The hunt for the perfect productivity app is making me unproductive

In an effort to marshall all the activities of my life hats – employee, mom, grad student, homebody (not really, but I wish), community volunteer, wife, friend, and on and on, you see? – I decided to amp up my chores/tasks/to-dos, noting them down properly and actually ACTING on them.

Easily said.

For the past couple of years, I’ve fiddled around with quite a few applications/systems. I really did start with pen and paper – I LOVE notebooks and agendas and have tons of lists, even a notebook JUST for lists. But during the past four years, coinciding, really, with the birth of le Petit, I’ve tended towards a digital lifestyle: digital writing, journalling, bills storage, document management, and it only made sense that my tasks system should be digital, and any associated task reminders be in digital format, since my iPhone and laptop are daily, essentials tools that are always on hand.

So over the past three years, as I came across task apps, I took note and tried them out. I was looking for one that fit for my, and later, for our life.

The number of apps I’ve actually tried is somewhat ridiculous:

  • Remember the milk
  • Todoist
  • Toodledo
  • Ta-da list by 37 Signals
  • Google calendar
  • Yahoo calendar
  • iCal
  • Producteev
  • Cheddar
  • Asana
  • Coolendar
  • Orchestra
  • Astrid
  • HitList
  • Google tasks
  • Wunderlist
  • Things

(And this isn’t even all of them. There are so many one-offs in the Android Play Store and iOS App Store!)

One would think that with all these choices, there would be something that would work. But nooooooo, maybe I’m just that exacting (not really), or that anal (I don’t think so); I’m still on the hunt for a perfect system. (I’ve listened to enough podcasts to know that ha! I am not the only one with this disorder. There are many many folks out there looking for an app/system that really fits their bill).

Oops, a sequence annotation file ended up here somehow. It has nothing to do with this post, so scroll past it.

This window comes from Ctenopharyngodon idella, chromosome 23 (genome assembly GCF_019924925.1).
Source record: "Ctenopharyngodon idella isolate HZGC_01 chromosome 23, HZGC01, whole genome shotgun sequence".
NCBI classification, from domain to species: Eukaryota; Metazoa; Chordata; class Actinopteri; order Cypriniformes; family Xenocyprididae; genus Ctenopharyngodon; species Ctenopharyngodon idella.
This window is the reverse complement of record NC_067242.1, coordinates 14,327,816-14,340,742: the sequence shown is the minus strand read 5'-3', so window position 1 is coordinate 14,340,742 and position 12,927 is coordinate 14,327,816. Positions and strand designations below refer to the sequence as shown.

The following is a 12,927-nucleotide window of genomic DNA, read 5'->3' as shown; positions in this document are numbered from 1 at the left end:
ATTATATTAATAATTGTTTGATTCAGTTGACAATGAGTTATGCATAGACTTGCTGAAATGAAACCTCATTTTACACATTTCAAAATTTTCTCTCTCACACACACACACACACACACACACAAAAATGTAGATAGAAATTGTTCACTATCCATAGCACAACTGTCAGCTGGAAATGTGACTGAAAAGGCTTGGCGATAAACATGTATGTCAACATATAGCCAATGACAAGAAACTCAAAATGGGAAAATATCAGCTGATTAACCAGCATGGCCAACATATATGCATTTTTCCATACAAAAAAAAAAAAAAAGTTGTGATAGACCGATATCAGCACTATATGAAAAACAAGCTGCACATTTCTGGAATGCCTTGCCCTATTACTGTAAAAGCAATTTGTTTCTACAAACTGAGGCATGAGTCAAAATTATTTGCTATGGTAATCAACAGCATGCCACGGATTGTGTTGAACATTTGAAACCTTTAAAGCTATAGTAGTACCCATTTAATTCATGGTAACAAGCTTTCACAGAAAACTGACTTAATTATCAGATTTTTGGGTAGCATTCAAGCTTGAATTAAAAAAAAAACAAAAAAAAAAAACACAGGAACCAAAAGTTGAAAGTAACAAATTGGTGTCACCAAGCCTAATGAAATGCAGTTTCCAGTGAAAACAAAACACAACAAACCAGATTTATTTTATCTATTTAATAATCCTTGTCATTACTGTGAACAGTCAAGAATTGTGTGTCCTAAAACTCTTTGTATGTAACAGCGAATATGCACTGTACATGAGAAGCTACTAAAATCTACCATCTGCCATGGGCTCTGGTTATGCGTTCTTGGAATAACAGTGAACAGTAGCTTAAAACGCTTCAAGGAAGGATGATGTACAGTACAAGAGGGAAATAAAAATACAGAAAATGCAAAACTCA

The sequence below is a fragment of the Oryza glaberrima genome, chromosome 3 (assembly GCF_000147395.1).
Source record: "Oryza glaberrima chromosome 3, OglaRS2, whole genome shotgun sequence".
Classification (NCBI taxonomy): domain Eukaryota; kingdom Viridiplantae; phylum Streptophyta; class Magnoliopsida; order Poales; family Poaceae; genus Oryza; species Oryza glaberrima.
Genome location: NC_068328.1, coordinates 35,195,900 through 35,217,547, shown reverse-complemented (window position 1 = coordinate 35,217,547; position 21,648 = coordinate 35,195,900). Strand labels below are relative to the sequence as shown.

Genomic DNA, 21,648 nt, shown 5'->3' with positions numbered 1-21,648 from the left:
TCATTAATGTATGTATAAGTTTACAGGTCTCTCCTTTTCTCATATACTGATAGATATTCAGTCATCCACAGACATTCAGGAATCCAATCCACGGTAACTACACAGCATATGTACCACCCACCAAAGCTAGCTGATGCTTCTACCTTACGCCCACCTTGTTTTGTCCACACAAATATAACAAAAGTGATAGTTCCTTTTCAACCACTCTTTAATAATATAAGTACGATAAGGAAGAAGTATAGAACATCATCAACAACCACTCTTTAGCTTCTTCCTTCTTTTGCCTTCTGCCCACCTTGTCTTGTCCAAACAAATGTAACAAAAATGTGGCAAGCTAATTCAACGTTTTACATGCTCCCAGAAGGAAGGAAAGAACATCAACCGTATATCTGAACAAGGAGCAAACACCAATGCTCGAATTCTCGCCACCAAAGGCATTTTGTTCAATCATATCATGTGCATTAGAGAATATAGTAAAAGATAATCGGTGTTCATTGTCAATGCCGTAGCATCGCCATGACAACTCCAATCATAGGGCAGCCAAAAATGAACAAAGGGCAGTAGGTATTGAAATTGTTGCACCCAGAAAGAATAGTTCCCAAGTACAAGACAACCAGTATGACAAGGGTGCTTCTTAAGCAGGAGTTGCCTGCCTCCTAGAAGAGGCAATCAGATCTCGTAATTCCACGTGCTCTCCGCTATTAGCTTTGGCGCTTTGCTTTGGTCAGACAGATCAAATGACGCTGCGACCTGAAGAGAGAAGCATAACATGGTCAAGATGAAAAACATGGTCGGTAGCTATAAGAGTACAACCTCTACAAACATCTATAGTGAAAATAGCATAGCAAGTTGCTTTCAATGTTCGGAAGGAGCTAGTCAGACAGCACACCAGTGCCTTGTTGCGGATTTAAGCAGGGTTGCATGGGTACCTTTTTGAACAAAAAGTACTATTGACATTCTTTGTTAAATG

So, no, I haven’t found ONE that totally works, but I know now that there are elements that are necessary for me, for my system (which very well may be different for what you need for your system):

  • sync between desktop and mobile device, preferable multi-platform (Android & iOS)
  • time-specific reminders
  • natural language entry (once you start, you can’t go back. That’s entering “2d 1pm” or “next week” or “tomorrow noon” and having the app add the right date/time without having to type in or scroll through a calendar to get it just right)
  • entry shortcut keycombo
  • various views (by due date, by project)
  • really really preferable with Google Calendar sync (since mon mari and I put all our home events into one shared Google calendar, I detest having to enter something twice, once in my task management app, once on the calendar)
  • preferably with Contacts integration (i.e “call Esther” will auto-populate Esther’s phone number)
  • easy edit of tasks, including moving to different project or list
  • hide completed tasks but keep them for reference
  • allow image insert

I have some beefs with apps that I have tried out, some of them for over six months:

Astrid: what’s with “social sharing of lists”? I just want to share my list with maybe mon mari but not see the world’s “featured” lists on my homepage.  Wunderlist: why is it essential to show ALL completed tasks on a tasklist? The length of the completed to-do’s  (much longer than the current tasks)  totally clutters the page and strips away my delight at the brevity of my efficient, manageable to-do list.  Appigo’s To-Do: I totally don’t get the free/pro models since the free app requires an annual subscription to work, and the free model requires one to pay $14 for the app.  Omnifocus: I’m halfway convinced to jump on board but really, would it be worth $110 for the ecosystem of apps for me? iCal: why is syncing with Google so. dang. complicated on the iPhone? There is an exchange way of syncing, an iCal way of syncing, which might/might not be ideal for Google Contacts, but syncing one way won’t get your Google tasks to show up, and another way makes calendars appear twice.